Documents handed to ministers ahead of today’s crunch Cabinet summit reportedly included details of a “common rulebook” for farm produce and other goods expected to cover both the EU and UK following Brexit.
The papers also suggested the planned regulatory alignment “would not allow the UK to accommodate” expected US demands for a future trade deal.
Tory Brexiteer Jacob Rees-Mogg led calls for Mrs May to “rip up” the proposal.
He said: “If this is correct, this is not Brexit.
“This common rulebook means that we are essentially a vassal state.”
Former Tory Cabinet minister Owen Paterson said: “If true, this would be a complete breach of Theresa May’s manifesto commitment, reconfirmed to me at Prime Minister’s Questions, to leave the Single Market, Customs Union and EU Court of Justice.
“We could not eliminate tariffs to reduce prices for consumers and businesses, or strike free trade deals. We would be out of Europe but still run by Europe.”
Tory MP Lucy Allan said: “This is not Brexit.”
Former Brexit minister David Jones said: “The paper proposes that the UK should maintain a common rulebook for all goods.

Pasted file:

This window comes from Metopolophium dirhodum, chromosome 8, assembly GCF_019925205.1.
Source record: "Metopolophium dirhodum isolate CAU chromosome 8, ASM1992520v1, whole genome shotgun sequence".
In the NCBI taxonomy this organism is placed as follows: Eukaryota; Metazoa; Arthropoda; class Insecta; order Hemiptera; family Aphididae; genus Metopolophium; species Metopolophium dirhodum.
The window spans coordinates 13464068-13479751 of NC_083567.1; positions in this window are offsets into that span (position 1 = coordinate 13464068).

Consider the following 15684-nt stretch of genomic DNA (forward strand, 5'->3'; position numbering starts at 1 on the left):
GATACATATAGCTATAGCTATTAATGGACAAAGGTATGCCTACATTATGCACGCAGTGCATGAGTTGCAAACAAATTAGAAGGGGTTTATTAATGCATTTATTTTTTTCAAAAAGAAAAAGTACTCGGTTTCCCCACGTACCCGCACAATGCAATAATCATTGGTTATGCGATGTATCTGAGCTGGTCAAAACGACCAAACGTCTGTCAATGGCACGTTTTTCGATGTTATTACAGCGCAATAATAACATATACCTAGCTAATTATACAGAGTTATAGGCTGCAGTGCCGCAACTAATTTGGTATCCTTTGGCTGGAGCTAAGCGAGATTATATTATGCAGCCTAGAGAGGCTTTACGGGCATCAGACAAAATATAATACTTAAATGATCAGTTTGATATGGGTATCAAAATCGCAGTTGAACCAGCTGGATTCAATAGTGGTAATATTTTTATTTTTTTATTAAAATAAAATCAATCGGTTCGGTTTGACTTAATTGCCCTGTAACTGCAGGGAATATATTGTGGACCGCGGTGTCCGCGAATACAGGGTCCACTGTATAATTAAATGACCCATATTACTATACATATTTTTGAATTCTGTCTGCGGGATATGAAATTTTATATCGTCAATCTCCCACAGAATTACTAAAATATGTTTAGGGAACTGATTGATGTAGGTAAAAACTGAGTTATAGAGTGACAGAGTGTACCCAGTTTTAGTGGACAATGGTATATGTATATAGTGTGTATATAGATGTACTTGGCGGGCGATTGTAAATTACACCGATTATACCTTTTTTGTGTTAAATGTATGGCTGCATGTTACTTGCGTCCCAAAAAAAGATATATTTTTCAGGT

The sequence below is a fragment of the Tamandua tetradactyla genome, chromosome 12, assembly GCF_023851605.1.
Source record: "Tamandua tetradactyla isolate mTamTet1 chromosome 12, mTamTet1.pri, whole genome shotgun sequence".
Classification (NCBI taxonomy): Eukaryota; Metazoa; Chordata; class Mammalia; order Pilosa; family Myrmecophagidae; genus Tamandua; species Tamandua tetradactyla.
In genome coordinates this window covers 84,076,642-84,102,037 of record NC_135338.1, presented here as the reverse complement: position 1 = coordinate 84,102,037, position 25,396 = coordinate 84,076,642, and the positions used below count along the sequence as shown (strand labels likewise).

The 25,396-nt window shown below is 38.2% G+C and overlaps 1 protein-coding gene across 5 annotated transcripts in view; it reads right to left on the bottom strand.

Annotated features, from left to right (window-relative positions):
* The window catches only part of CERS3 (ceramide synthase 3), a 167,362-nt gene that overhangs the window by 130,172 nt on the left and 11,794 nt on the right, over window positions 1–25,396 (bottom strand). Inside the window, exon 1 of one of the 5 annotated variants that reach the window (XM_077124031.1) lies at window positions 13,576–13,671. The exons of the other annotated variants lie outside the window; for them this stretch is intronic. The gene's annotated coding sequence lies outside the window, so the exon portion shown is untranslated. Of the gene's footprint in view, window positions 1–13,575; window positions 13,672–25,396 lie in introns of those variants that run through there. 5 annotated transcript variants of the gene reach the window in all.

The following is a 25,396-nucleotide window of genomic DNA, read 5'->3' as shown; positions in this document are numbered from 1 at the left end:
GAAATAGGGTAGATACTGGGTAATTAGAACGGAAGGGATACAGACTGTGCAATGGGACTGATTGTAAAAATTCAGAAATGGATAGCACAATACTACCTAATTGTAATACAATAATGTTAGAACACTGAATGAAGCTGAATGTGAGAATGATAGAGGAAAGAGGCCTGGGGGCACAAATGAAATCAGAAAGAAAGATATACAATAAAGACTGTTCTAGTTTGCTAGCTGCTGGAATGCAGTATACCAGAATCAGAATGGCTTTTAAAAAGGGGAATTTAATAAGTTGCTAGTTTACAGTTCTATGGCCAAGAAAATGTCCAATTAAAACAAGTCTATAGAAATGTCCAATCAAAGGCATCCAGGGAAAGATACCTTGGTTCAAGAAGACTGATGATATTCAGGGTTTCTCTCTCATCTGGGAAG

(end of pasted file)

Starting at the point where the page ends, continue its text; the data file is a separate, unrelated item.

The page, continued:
“This is entirely unacceptable. To all intents and purposes, it would lock the UK into the Customs Union and Single Market in perpetuity.”
Former Tory frontbencher Andrea Jenkyns said: “We Brexiteers cannot support any deal that restricts our trade with other countries.
“Need to see the details but from what we are hearing prepared to vote against this.”
The document handed to ministers yesterday said: “The UK should maintain a common rulebook for all goods including agrifood.”
It also said the UK will make “an upfront choice to commit by treaty to ongoing harmonisation with EU rules on goods”.
A Downing Street spokeswoman last night insisted the plan would not jeopardise a US trade deal.
The spokeswoman said: “It is categorically untrue to suggest that we will not be able to strike a trade deal with the US. The President himself has made it clear he is keen to sit down and talk about that.”